Stress happens no matter what industry you work in or the role you have. So no matter if you’re working in the office or remotely, know the best ways to handle stress that work for you. This may look like going on a walk on your lunch break, taking a long weekend, or knowing when it’s time to call it quits for the day. Everyone handles stress differently, so find out what works for you and then put the strategy in motion.
If you don’t learn how to manage short-term stress, this can contribute to your burnout over time. From meditation and deep breathing to practicing positive thinking, there’s a stress management strategy for everyone.
4Maintain a balanced diet
The food and beverages you put into your body can greatly affect your mood. If you’re ending every day with junk food and alcohol, it can be detrimental to your long-term health. While it’s easy to turn to comfort foods when you’re feeling sluggish or fatigued, fueling your body with a balanced diet of foods that give you energy can help you to prevent burnout.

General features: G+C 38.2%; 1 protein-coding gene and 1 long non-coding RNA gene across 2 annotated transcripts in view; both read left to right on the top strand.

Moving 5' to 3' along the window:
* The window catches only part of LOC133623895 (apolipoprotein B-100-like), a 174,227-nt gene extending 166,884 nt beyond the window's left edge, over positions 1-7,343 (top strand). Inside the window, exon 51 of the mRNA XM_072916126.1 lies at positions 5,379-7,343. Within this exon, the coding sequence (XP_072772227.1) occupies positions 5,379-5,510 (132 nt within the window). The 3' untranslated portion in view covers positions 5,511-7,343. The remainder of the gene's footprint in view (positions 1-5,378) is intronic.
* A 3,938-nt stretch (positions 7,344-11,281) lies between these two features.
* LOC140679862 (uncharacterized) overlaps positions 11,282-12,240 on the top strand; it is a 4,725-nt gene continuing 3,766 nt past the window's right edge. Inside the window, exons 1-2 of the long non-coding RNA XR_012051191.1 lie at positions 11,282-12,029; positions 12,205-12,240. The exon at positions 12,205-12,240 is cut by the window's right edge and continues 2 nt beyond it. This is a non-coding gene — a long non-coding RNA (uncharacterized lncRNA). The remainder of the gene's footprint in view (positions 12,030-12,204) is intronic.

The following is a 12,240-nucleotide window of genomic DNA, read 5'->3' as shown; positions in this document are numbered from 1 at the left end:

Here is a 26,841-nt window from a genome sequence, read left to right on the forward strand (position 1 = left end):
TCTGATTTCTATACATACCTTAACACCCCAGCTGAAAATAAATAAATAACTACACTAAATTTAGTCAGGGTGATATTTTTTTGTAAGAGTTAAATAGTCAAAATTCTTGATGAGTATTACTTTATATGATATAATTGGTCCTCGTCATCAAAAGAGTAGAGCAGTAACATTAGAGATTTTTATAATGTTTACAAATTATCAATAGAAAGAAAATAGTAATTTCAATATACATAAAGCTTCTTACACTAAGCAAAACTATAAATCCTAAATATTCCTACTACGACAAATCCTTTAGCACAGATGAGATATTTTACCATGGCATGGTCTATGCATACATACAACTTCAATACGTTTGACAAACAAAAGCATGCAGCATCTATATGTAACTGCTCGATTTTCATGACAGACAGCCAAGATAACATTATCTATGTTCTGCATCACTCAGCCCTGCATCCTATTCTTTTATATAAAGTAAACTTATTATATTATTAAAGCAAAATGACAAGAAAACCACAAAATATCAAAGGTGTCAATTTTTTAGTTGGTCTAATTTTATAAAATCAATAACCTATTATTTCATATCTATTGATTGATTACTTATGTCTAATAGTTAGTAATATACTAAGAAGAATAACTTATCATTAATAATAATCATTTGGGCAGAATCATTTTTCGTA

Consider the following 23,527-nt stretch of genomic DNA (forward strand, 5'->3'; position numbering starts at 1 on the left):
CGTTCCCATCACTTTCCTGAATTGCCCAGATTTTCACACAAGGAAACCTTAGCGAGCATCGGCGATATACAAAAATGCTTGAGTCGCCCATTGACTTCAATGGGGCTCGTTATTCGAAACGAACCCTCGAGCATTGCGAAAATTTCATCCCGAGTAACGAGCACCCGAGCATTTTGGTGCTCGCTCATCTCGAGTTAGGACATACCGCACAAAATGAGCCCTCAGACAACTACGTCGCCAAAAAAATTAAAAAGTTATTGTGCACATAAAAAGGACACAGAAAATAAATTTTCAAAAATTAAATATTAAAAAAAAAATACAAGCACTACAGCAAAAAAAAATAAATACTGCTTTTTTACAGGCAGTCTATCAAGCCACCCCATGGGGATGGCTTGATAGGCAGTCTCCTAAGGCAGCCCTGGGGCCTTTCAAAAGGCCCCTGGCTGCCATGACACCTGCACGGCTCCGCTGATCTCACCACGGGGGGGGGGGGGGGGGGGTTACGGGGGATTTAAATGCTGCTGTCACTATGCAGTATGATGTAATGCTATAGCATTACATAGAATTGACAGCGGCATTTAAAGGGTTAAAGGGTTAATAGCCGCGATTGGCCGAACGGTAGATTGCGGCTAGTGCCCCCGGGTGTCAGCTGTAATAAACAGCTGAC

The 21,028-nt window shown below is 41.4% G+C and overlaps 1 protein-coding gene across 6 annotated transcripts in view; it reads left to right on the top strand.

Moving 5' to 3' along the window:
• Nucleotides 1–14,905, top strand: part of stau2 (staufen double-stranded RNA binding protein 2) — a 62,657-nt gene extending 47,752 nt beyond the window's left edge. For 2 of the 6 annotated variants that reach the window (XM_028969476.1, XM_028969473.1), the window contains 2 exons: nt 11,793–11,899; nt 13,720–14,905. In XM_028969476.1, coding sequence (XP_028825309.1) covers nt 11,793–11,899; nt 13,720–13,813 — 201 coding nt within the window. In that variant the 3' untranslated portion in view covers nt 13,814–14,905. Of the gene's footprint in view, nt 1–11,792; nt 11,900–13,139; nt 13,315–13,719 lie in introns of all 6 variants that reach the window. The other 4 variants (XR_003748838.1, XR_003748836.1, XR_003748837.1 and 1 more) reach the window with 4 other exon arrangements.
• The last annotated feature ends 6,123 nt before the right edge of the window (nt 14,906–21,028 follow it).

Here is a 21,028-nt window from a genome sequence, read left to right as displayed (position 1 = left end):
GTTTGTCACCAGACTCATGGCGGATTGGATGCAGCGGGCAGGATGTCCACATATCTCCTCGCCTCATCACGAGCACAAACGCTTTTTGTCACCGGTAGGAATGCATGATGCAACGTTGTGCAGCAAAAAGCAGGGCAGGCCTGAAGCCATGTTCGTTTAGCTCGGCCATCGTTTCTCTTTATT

Need a mood booster? Give yourself some likely much-needed endorphins by exercising regularly. This doesn’t have to be anything strenuous–30 minutes of exercise a day can give you a boost of endorphins and put both your body and your brain in a better place.
Exercising regularly can also help alleviate stress, create a sense of well-being, and give you a boost of energy to get through your to-do list. Find something that works for you, whether it’s going on a jog, taking a Pilates class, or even doing a HITT workout from home, and schedule time to do so regularly.
Don’t get burned
When you know how to recognize that you’re experiencing symptoms of burnout, this is the first step to making the appropriate changes to ensure you don’t spiral too far into being burned out at work. Remember that it’s always the right time to take a step back, evaluate how you’re feeling, and get your health back on the right track.